Woods, dirt, and challenges
Looking for a hike that's a little outside city limits, and maybe a little more rugged?
Head out of town just a bit to hit the dirt and find some solitude. In addition to Pickerel Lake Park near Cannonsburg and Roselle Park (paved trails, dogs welcome), making your way just a few miles outside of downtown Grand Rapids gets you out of the city and into a more natural environment.
4.True to its name, Cascade Peace Park Trail in Ada is a woodsy, peaceful trail just off Grand River Drive where you're more likely to encounter a deer than another human. The elevation changes along the dirt path make it a challenging spot for a midday run or hike and a great place to walk Fido after work. Parking and access from Bolt Drive or Grand River Drive.
5. With its linked loops and well-marked, color-coded trails of varying lengths and elevations, Seidman Park in Ada earns high marks from trail runners and cross-country skiers in the know. (No bikers allowed, by the way.) If you combine all the loops, the unpaved trails total 9.7 km and are open from dawn to dusk daily. Parking and trail access from Conservation Road or Honey Creek Avenue.
6. For hikers interested in tackling a segment of the North Country Trail, the 7.8-mile section from Lowell to Fallasburg Park is a good place to start. Beginning at the Main Street Flat River Dam downtown Lowell, the trail brings hikers along the river and offers a mix of paved trails, roads, and off-the-beaten-path sections for a challenging day hike.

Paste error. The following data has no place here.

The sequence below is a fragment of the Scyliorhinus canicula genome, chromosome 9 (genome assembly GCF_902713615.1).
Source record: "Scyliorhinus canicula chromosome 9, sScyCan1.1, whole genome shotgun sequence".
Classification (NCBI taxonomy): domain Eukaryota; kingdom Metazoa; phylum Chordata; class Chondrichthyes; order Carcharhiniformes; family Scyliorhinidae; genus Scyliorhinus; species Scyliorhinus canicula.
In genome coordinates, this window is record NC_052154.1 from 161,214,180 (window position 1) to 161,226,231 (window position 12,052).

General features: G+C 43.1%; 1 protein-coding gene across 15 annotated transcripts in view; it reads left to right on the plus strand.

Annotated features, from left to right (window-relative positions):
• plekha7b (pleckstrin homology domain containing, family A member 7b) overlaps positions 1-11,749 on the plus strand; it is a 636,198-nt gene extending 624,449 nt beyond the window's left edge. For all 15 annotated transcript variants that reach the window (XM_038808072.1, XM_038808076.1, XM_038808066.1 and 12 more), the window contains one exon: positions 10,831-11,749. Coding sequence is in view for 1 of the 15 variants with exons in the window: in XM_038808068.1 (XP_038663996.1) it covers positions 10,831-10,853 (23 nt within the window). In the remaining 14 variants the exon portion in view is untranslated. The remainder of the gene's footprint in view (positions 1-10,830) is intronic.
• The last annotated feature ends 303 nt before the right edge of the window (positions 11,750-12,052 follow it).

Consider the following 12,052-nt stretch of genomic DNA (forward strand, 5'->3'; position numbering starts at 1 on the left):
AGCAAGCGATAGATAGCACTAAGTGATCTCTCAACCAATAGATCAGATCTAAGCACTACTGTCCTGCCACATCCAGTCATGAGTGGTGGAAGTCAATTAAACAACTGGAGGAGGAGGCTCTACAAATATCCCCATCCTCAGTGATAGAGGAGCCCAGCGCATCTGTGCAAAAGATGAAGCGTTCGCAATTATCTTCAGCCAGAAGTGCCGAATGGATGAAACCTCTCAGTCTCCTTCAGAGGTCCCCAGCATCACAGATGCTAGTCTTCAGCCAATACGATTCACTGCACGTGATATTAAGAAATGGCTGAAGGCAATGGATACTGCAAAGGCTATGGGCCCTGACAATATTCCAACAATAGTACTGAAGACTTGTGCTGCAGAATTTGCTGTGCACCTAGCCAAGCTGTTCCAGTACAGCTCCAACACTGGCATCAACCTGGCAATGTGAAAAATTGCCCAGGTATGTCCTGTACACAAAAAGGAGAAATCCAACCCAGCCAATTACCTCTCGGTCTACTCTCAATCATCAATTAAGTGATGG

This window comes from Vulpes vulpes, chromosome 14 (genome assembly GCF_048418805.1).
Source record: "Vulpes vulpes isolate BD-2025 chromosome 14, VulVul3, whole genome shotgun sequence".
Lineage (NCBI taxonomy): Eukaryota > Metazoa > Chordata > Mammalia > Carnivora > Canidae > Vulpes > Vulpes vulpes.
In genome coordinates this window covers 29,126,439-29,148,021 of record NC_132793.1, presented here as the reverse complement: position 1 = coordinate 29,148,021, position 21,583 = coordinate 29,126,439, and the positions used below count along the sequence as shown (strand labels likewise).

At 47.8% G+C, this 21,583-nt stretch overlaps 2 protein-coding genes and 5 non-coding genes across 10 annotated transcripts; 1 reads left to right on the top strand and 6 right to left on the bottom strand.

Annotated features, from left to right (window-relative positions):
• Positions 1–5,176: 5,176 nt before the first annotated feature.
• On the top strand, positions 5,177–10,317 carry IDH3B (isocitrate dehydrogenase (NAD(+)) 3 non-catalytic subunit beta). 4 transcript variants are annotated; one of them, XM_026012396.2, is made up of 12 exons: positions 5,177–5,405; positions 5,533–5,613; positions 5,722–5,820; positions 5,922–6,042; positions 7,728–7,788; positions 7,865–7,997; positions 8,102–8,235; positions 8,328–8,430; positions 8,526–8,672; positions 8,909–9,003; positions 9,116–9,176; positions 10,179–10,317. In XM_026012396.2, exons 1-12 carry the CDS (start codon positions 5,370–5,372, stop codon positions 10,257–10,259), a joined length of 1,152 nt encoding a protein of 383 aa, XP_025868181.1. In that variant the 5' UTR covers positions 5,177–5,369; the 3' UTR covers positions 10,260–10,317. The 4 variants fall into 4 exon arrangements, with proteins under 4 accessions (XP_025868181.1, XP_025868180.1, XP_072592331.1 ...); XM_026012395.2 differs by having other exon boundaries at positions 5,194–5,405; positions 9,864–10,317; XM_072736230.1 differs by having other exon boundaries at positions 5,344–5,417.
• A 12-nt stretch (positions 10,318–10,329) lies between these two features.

Everyone knows Lake Michigan is the place to be on a sunny summer day. But don't discount heading to the water during the cooler months. Several West Michigan trails within an hour's drive of Grand Rapids merit a day trip during the fall to take in the color or an outing in the winter on snowshoes or cross-country skis. Bonus: Now that the weather has cooled down, you'll have the beach to yourself once you make it there.
7. Rosy Mound Natural Area, a county park on Lakeshore Drive just south of Grand Haven, offers a combination of stairs, decks, trails, and boardwalks through the dunes with a short, 0.7 mile hike from the parking area to the beach. With no dogs allowed and a few sets of strenuous stairs, the trail is popular among residents seeking a good workout as well as families looking for a less-crowded beach experience year round.